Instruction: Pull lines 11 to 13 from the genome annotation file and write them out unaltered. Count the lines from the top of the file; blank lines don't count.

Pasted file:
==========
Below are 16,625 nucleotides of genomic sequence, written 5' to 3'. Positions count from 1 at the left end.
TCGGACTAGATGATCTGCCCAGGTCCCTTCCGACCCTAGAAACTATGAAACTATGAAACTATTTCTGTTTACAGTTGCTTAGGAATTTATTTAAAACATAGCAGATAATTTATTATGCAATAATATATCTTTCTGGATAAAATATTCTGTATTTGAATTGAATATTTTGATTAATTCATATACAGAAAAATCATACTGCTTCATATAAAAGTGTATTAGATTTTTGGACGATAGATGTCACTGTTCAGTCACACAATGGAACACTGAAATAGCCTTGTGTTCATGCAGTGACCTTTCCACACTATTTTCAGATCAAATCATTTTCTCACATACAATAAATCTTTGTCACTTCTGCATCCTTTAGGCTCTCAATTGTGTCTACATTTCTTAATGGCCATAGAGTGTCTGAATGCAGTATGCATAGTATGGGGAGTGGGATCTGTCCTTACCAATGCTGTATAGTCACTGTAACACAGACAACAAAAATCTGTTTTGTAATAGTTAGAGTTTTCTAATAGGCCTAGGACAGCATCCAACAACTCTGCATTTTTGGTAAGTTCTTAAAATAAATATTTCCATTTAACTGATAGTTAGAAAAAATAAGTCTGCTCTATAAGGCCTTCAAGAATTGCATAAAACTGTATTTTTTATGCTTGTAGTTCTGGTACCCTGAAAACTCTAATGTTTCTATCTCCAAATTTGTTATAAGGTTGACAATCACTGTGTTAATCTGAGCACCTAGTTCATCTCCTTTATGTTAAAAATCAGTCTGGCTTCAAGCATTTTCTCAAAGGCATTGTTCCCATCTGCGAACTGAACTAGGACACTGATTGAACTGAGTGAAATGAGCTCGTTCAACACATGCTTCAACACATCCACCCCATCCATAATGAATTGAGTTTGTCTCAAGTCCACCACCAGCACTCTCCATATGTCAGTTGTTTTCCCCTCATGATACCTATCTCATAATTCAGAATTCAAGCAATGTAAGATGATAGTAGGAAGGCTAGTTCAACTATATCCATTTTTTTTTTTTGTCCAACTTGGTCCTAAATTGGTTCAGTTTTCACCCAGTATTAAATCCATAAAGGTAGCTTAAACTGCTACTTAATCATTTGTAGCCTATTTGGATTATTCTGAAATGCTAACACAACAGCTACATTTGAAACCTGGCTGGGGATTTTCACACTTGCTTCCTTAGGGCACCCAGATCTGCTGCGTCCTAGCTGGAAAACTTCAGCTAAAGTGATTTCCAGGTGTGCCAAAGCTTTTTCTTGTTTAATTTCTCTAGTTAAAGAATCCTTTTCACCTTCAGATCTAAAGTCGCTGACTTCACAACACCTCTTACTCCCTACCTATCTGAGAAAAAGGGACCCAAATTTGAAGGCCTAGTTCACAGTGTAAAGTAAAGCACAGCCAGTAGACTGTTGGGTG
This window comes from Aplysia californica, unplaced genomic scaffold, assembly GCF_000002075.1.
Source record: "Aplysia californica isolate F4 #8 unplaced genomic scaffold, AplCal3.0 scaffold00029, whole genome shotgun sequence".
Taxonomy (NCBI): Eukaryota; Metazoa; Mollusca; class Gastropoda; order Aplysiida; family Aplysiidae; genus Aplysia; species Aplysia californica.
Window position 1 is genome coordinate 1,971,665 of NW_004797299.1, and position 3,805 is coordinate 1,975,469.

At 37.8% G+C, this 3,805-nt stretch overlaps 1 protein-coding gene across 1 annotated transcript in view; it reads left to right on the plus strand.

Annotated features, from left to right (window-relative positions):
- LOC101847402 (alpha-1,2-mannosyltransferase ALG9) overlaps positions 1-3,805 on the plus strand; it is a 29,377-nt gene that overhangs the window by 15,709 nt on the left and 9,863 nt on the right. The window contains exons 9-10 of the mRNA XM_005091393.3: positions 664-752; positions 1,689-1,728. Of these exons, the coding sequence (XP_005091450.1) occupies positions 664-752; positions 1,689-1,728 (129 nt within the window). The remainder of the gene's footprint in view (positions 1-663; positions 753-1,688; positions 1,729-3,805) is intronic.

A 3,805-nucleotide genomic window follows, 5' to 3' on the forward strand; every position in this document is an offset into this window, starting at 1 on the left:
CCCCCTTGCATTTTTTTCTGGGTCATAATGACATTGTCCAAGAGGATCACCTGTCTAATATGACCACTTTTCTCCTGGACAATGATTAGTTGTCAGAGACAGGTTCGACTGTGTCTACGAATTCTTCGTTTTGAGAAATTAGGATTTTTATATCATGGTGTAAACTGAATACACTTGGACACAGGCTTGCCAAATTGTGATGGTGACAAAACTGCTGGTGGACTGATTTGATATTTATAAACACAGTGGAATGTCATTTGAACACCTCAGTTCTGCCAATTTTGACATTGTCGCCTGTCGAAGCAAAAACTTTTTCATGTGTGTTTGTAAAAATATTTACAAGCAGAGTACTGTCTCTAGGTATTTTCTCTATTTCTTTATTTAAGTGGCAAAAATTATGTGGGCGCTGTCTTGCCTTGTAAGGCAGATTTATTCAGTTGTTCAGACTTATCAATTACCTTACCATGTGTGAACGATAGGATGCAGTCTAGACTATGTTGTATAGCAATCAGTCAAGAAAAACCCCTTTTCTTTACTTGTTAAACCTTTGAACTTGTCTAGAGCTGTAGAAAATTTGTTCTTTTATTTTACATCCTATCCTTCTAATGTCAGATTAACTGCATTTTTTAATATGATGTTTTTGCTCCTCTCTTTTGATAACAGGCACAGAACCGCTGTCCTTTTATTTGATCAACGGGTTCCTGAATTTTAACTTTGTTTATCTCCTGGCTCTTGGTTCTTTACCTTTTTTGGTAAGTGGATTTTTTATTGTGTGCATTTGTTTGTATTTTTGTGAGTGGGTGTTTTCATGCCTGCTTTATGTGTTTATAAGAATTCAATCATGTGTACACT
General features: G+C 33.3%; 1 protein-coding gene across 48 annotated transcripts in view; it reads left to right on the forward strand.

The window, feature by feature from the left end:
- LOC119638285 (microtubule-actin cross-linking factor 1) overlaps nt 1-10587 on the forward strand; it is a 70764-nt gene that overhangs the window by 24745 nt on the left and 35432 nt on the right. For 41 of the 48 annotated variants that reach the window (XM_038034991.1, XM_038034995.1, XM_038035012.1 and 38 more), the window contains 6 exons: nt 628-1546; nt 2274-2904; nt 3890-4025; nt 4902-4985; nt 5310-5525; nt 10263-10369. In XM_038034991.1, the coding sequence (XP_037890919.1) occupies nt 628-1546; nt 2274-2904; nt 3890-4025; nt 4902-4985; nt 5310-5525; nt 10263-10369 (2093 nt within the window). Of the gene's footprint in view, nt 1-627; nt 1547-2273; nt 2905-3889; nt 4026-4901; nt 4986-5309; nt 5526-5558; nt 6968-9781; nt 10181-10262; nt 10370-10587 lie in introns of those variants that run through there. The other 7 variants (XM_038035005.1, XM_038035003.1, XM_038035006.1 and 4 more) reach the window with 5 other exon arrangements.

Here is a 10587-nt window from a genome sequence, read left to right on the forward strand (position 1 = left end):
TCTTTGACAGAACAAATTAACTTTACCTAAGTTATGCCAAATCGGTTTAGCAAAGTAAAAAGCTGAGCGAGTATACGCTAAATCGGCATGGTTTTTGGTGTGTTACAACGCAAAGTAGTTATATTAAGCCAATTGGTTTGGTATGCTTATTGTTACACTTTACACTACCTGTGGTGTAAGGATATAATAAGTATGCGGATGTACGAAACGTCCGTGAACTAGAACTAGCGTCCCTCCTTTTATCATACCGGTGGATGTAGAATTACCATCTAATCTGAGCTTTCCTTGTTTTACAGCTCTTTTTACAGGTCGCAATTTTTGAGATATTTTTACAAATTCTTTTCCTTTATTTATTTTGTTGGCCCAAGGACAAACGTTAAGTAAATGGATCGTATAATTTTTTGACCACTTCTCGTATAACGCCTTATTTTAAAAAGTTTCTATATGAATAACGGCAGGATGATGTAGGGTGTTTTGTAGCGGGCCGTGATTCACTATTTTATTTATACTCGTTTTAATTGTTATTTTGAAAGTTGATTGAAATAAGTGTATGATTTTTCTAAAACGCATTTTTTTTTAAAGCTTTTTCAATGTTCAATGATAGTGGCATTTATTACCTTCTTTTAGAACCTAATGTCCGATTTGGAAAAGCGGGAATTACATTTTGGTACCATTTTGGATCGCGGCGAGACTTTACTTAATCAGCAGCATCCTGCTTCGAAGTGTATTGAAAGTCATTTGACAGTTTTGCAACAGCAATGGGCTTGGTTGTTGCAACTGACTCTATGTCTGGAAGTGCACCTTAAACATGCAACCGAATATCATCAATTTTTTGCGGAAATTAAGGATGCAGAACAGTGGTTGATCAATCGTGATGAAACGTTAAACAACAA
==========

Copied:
CCCCCTTGCATTTTTTTCTGGGTCATAATGACATTGTCCAAGAGGATCACCTGTCTAATATGACCACTTTTCTCCTGGACAATGATTAGTTGTCAGAGACAGGTTCGACTGTGTCTACGAATTCTTCGTTTTGAGAAATTAGGATTTTTATATCATGGTGTAAACTGAATACACTTGGACACAGGCTTGCCAAATTGTGATGGTGACAAAACTGCTGGTGGACTGATTTGATATTTATAAACACAGTGGAATGTCATTTGAACACCTCAGTTCTGCCAATTTTGACATTGTCGCCTGTCGAAGCAAAAACTTTTTCATGTGTGTTTGTAAAAATATTTACAAGCAGAGTACTGTCTCTAGGTATTTTCTCTATTTCTTTATTTAAGTGGCAAAAATTATGTGGGCGCTGTCTTGCCTTGTAAGGCAGATTTATTCAGTTGTTCAGACTTATCAATTACCTTACCATGTGTGAACGATAGGATGCAGTCTAGACTATGTTGTATAGCAATCAGTCAAGAAAAACCCCTTTTCTTTACTTGTTAAACCTTTGAACTTGTCTAGAGCTGTAGAAAATTTGTTCTTTTATTTTACATCCTATCCTTCTAATGTCAGATTAACTGCATTTTTTAATATGATGTTTTTGCTCCTCTCTTTTGATAACAGGCACAGAACCGCTGTCCTTTTATTTGATCAACGGGTTCCTGAATTTTAACTTTGTTTATCTCCTGGCTCTTGGTTCTTTACCTTTTTTGGTAAGTGGATTTTTTATTGTGTGCATTTGTTTGTATTTTTGTGAGTGGGTGTTTTCATGCCTGCTTTATGTGTTTATAAGAATTCAATCATGTGTACACT
General features: G+C 33.3%; 1 protein-coding gene across 48 annotated transcripts in view; it reads left to right on the forward strand.

The window, feature by feature from the left end: